For Japan’s Mayo Hagino, a stalwart low-pointer that has been with the national team since 2010, the Tokyo Paralympics represents an opportunity to accomplish something the Japanese team has not done in over 20 years – win a Paralympic medal. That was long before Hagino got her start in the sport after seeing it at Beijing 2008. She picked up wheelchair basketball in 2009 – and made the national team in time for the 2010 World Championships, where Japan finished 7th. After her first World experience, Hagino put on the Japan jersey for the 2011 and 2015 U25 World Championships, where she was named one of the Top 5 players. Born with a spinal tumor that severely limits her ability to move, Hagino has been in a wheelchair since childhood. She is currently one of only two women on Miyagi Max in Japan’s Premiere League – which is one of two teams she has led to a national championship. Can she lead Japan to a memorable title at home in Tokyo?

Kelly van Zon (NED)

A two-time Paralympic and three-time world champion, the Dutch superstar heads to Tokyo 2020 in search of a third straight gold medal at the Games in the table tennis women’s class 7. Her debut Paralympics at Beijing 2008 resulted in a bronze medal in the singles, but she went to the top of the podium at London 2012 and defended her title at Rio 2016.Van Zon made headlines at Rio 2016 when she pulled off a miraculous diving shot around the net and left her opponent and eventual silver medallist, Turkey’s Kubra Korkut, stunned. She has won singles gold at every single major international tournament since 2009, with the exception of the 2013 and 2017 European Championships, and completed a hat trick of World Championship titles in 2018. Van Zon started playing table tennis aged 9 and made her international debut in 2003.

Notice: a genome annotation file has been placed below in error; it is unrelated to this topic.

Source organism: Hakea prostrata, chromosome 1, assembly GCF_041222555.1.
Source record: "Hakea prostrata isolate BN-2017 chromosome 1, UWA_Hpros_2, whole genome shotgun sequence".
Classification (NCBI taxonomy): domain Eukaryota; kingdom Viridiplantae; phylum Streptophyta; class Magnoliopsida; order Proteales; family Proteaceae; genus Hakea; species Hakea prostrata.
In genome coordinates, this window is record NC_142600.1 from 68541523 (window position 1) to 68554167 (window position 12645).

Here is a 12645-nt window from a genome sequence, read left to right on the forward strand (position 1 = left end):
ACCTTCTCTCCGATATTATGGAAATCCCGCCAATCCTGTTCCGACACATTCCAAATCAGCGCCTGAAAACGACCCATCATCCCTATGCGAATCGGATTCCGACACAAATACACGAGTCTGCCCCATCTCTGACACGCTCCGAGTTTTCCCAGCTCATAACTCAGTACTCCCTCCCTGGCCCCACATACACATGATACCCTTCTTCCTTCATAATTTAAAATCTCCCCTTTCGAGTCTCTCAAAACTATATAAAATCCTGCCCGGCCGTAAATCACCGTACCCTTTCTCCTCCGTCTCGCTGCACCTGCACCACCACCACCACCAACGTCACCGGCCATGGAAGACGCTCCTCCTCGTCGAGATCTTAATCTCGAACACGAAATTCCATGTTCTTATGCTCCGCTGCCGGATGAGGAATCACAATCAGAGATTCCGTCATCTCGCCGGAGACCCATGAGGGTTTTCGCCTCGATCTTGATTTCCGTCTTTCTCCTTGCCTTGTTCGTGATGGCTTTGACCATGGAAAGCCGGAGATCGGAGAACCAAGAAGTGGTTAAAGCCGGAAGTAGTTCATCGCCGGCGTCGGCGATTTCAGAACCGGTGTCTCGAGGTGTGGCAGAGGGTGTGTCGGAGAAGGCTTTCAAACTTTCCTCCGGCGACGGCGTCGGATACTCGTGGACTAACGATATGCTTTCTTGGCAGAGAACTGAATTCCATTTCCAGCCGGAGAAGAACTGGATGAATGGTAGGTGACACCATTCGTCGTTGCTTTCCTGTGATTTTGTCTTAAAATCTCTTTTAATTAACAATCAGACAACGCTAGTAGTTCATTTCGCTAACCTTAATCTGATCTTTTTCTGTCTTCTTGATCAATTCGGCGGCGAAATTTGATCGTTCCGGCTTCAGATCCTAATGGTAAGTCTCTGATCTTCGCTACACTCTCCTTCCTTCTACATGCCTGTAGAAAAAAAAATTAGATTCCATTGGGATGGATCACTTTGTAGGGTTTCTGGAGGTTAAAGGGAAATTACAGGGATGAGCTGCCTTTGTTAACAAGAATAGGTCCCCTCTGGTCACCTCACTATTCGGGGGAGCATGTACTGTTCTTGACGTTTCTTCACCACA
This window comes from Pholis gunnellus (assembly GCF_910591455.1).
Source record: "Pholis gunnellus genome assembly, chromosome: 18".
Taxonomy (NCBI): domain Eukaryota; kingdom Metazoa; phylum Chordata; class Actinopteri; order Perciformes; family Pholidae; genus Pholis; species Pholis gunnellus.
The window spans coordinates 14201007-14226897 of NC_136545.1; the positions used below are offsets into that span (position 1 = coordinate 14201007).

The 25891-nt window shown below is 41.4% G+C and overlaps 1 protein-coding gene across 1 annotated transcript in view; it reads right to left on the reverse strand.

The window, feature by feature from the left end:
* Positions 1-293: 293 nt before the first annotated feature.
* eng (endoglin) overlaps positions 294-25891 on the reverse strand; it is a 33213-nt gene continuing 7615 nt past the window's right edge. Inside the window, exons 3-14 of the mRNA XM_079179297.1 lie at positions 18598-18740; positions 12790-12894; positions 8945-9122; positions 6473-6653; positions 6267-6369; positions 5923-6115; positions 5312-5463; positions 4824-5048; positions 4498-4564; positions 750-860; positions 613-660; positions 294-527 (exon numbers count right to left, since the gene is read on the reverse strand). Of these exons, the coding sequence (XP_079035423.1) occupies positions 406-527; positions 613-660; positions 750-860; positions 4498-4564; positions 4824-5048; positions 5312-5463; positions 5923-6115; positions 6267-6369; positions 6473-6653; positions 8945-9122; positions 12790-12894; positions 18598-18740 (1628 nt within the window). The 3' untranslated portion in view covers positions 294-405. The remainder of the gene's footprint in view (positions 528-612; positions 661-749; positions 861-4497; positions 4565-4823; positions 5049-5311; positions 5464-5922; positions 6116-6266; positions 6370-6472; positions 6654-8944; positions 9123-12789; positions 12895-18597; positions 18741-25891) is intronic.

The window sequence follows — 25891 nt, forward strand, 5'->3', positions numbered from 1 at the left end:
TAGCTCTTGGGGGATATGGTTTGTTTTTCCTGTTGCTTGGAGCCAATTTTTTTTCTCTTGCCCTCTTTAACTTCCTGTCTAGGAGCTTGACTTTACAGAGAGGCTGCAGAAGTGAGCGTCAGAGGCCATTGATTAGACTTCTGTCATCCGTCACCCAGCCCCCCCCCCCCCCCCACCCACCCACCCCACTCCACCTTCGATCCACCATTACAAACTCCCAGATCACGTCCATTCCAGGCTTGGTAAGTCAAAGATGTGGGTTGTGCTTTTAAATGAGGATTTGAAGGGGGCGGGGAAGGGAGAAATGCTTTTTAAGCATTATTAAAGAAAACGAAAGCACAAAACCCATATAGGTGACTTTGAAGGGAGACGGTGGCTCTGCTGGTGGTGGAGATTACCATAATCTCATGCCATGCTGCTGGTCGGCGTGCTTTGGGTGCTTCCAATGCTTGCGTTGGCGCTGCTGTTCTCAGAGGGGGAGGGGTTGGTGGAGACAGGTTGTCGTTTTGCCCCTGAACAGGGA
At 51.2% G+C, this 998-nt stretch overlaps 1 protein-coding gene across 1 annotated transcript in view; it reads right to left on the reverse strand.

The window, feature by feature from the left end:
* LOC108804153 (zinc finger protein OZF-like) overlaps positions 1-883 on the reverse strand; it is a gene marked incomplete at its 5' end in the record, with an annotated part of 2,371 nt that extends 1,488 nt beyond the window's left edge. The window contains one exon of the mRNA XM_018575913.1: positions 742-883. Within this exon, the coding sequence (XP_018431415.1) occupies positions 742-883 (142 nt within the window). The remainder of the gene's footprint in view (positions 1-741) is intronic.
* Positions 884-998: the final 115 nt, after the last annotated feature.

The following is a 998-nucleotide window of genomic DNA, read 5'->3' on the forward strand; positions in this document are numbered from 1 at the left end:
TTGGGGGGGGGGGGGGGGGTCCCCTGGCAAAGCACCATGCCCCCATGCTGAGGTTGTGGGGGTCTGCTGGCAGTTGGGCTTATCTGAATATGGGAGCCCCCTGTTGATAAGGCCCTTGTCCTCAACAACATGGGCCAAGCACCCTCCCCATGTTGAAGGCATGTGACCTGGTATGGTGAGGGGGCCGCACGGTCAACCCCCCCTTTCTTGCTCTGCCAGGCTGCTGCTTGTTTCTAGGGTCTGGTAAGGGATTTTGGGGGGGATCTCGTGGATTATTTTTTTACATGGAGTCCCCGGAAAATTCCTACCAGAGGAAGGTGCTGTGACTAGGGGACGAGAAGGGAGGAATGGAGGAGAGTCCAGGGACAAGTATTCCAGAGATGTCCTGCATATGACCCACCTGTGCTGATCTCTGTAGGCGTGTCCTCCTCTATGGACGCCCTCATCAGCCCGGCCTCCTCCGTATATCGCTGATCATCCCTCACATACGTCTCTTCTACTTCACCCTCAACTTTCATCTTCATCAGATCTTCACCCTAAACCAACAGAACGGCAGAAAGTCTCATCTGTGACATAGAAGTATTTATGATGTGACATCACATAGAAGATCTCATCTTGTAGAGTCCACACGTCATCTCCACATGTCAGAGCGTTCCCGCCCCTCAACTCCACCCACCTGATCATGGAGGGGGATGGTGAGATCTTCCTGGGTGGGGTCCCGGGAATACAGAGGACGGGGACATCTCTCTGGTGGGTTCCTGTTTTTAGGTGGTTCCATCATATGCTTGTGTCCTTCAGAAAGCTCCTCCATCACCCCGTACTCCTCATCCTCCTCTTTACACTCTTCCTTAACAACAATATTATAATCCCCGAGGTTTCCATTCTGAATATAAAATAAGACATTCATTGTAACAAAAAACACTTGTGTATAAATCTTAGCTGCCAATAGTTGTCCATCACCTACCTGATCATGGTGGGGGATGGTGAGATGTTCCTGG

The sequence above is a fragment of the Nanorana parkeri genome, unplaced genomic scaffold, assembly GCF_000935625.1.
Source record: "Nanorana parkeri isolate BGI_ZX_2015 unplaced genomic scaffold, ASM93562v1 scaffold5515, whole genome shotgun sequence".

Amanda Dennis (USA)

Two-time Paralympian Amanda Dennis was a core part of the USA’s return to the Paralympic goalball podium at Rio 2016. Blocking an incredible 40 shots from Brazil in the women’s bronze medal match, Dennis helped her team to a 12th medal. As team captain, she was also the USA’s top scorer at the 2018 World Championships. Dennis, who is married to German national team player Michael Dennis, started playing goalball right-handed at the age of 7 but switched to her left. As a result, the 27-year-old is uniquely ambidextrous and has been working on her right-handed throw in recent months.

Kylie Grimes (GBR)

The Brit is a dual-sport double Paralympian from London 2012 and Rio 2016. She took up wheelchair rugby in 2010 and was called up to the national team one year later. She represented her country at the 2012 Paralympics on home soil, where the British squad ended fifth in the sport. Grimes then switched to Para athletics, finishing fourth in the women's club throw F51 at Rio 2016. She returned to wheelchair rugby afterwards, helping the British team become European champions in Denmark in 2018.


Source: Paralympic.org